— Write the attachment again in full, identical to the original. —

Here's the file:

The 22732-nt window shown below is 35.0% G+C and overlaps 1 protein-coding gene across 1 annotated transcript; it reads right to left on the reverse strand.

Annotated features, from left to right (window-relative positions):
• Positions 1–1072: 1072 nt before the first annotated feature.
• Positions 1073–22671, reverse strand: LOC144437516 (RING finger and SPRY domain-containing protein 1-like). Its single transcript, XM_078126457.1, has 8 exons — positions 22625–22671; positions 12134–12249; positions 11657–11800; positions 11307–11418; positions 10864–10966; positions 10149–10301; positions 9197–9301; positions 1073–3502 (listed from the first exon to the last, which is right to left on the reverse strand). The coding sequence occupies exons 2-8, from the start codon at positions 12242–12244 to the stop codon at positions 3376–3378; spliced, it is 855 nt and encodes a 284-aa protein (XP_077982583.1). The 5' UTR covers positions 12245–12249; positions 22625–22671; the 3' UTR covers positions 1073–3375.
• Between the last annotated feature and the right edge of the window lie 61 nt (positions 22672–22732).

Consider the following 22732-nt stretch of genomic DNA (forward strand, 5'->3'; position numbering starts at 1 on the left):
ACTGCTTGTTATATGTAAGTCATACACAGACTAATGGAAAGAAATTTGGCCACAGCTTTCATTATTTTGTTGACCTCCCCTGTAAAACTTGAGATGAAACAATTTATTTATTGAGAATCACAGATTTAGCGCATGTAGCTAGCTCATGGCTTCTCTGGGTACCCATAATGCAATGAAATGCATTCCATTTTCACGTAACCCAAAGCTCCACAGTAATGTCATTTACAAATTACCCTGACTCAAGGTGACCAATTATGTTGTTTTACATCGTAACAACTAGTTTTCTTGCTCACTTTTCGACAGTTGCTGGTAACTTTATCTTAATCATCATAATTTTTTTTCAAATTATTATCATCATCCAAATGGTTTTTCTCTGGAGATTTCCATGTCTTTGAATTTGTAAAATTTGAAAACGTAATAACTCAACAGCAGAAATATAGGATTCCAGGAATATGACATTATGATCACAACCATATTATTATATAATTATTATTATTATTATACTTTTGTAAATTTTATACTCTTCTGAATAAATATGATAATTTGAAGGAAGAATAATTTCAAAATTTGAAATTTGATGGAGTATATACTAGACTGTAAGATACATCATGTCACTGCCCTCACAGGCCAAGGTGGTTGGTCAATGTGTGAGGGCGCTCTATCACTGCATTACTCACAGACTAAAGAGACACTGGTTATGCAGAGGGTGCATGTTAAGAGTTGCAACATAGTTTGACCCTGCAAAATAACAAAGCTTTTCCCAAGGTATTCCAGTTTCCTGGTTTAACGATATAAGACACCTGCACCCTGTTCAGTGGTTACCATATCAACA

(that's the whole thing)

The 22732-nt window shown below is 35.0% G+C and overlaps 1 protein-coding gene across 1 annotated transcript; it reads right to left on the reverse strand.

Annotated features, from left to right (window-relative positions):
• Positions 1–1072: 1072 nt before the first annotated feature.
• Positions 1073–22671, reverse strand: LOC144437516 (RING finger and SPRY domain-containing protein 1-like). Its single transcript, XM_078126457.1, has 8 exons — positions 22625–22671; positions 12134–12249; positions 11657–11800; positions 11307–11418; positions 10864–10966; positions 10149–10301; positions 9197–9301; positions 1073–3502 (listed from the first exon to the last, which is right to left on the reverse strand). The coding sequence occupies exons 2-8, from the start codon at positions 12242–12244 to the stop codon at positions 3376–3378; spliced, it is 855 nt and encodes a 284-aa protein (XP_077982583.1). The 5' UTR covers positions 12245–12249; positions 22625–22671; the 3' UTR covers positions 1073–3375.
• Between the last annotated feature and the right edge of the window lie 61 nt (positions 22672–22732).

Consider the following 22732-nt stretch of genomic DNA (forward strand, 5'->3'; position numbering starts at 1 on the left):
ACTGCTTGTTATATGTAAGTCATACACAGACTAATGGAAAGAAATTTGGCCACAGCTTTCATTATTTTGTTGACCTCCCCTGTAAAACTTGAGATGAAACAATTTATTTATTGAGAATCACAGATTTAGCGCATGTAGCTAGCTCATGGCTTCTCTGGGTACCCATAATGCAATGAAATGCATTCCATTTTCACGTAACCCAAAGCTCCACAGTAATGTCATTTACAAATTACCCTGACTCAAGGTGACCAATTATGTTGTTTTACATCGTAACAACTAGTTTTCTTGCTCACTTTTCGACAGTTGCTGGTAACTTTATCTTAATCATCATAATTTTTTTTCAAATTATTATCATCATCCAAATGGTTTTTCTCTGGAGATTTCCATGTCTTTGAATTTGTAAAATTTGAAAACGTAATAACTCAACAGCAGAAATATAGGATTCCAGGAATATGACATTATGATCACAACCATATTATTATATAATTATTATTATTATTATACTTTTGTAAATTTTATACTCTTCTGAATAAATATGATAATTTGAAGGAAGAATAATTTCAAAATTTGAAATTTGATGGAGTATATACTAGACTGTAAGATACATCATGTCACTGCCCTCACAGGCCAAGGTGGTTGGTCAATGTGTGAGGGCGCTCTATCACTGCATTACTCACAGACTAAAGAGACACTGGTTATGCAGAGGGTGCATGTTAAGAGTTGCAACATAGTTTGACCCTGCAAAATAACAAAGCTTTTCCCAAGGTATTCCAGTTTCCTGGTTTAACGATATAAGACACCTGCACCCTGTTCAGTGGTTACCATATCAACA